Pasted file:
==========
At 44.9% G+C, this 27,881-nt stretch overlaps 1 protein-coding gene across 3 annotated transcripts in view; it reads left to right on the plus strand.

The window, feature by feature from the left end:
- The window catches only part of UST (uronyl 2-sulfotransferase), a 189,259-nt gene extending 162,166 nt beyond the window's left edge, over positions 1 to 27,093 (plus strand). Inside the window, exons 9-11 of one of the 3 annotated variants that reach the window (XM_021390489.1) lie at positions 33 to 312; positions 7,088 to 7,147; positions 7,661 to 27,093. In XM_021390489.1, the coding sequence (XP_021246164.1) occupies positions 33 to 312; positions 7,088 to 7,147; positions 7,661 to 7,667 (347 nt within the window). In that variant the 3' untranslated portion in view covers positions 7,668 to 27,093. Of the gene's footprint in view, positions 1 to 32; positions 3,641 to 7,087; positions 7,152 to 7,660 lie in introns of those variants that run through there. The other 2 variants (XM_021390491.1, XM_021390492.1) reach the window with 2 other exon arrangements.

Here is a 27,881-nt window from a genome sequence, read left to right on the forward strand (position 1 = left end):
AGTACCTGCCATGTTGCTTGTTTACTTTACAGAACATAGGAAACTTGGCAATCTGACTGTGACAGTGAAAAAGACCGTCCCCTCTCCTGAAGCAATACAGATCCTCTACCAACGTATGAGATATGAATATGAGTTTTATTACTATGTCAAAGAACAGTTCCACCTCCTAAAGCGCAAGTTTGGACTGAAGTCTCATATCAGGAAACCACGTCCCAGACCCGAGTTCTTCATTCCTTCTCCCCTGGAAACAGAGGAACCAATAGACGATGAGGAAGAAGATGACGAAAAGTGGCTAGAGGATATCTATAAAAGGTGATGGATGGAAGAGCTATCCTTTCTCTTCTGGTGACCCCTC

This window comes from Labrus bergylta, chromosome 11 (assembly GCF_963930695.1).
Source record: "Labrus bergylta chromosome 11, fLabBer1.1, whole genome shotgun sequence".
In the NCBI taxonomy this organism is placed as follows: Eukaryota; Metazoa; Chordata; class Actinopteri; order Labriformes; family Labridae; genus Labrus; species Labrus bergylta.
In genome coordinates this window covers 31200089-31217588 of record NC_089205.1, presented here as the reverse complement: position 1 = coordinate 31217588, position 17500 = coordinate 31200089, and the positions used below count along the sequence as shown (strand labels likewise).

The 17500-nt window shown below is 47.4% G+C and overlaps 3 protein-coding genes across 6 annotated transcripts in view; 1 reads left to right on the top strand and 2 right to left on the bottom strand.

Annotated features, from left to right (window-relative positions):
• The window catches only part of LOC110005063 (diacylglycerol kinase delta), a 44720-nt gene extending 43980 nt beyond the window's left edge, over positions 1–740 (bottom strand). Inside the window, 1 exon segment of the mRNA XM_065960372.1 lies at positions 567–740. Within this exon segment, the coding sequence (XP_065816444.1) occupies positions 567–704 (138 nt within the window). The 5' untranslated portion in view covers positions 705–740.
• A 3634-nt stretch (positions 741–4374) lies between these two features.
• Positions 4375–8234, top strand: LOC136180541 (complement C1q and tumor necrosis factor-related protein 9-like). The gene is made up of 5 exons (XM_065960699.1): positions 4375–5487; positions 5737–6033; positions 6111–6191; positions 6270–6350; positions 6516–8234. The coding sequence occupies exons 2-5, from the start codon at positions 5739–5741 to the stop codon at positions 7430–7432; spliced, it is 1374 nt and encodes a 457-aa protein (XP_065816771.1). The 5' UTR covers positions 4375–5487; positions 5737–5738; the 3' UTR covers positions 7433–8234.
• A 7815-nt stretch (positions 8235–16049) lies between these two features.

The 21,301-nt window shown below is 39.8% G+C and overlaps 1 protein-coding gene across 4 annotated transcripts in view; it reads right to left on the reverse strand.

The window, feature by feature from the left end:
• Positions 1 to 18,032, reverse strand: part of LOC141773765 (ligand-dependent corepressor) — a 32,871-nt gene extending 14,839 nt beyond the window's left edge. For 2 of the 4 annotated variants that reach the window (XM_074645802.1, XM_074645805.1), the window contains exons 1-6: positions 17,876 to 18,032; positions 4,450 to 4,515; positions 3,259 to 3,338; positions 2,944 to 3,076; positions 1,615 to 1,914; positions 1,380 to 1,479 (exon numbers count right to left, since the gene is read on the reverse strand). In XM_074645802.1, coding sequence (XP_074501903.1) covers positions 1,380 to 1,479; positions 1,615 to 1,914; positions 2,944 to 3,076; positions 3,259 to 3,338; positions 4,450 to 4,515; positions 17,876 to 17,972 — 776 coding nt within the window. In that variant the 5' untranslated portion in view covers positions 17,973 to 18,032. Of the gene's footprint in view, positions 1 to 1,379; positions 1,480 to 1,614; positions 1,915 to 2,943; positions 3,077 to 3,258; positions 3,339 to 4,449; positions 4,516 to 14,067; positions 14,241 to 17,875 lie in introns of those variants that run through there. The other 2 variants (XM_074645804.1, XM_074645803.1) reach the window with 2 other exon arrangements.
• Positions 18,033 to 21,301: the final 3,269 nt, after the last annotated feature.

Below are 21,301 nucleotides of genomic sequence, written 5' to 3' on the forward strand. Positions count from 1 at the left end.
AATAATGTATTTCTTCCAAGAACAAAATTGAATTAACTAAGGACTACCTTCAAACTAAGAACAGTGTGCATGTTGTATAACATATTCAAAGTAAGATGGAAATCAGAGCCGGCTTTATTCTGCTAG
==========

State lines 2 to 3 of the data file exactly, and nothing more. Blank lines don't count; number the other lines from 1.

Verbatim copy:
The window, feature by feature from the left end:
- The window catches only part of UST (uronyl 2-sulfotransferase), a 189,259-nt gene extending 162,166 nt beyond the window's left edge, over positions 1 to 27,093 (plus strand). Inside the window, exons 9-11 of one of the 3 annotated variants that reach the window (XM_021390489.1) lie at positions 33 to 312; positions 7,088 to 7,147; positions 7,661 to 27,093. In XM_021390489.1, the coding sequence (XP_021246164.1) occupies positions 33 to 312; positions 7,088 to 7,147; positions 7,661 to 7,667 (347 nt within the window). In that variant the 3' untranslated portion in view covers positions 7,668 to 27,093. Of the gene's footprint in view, positions 1 to 32; positions 3,641 to 7,087; positions 7,152 to 7,660 lie in introns of those variants that run through there. The other 2 variants (XM_021390491.1, XM_021390492.1) reach the window with 2 other exon arrangements.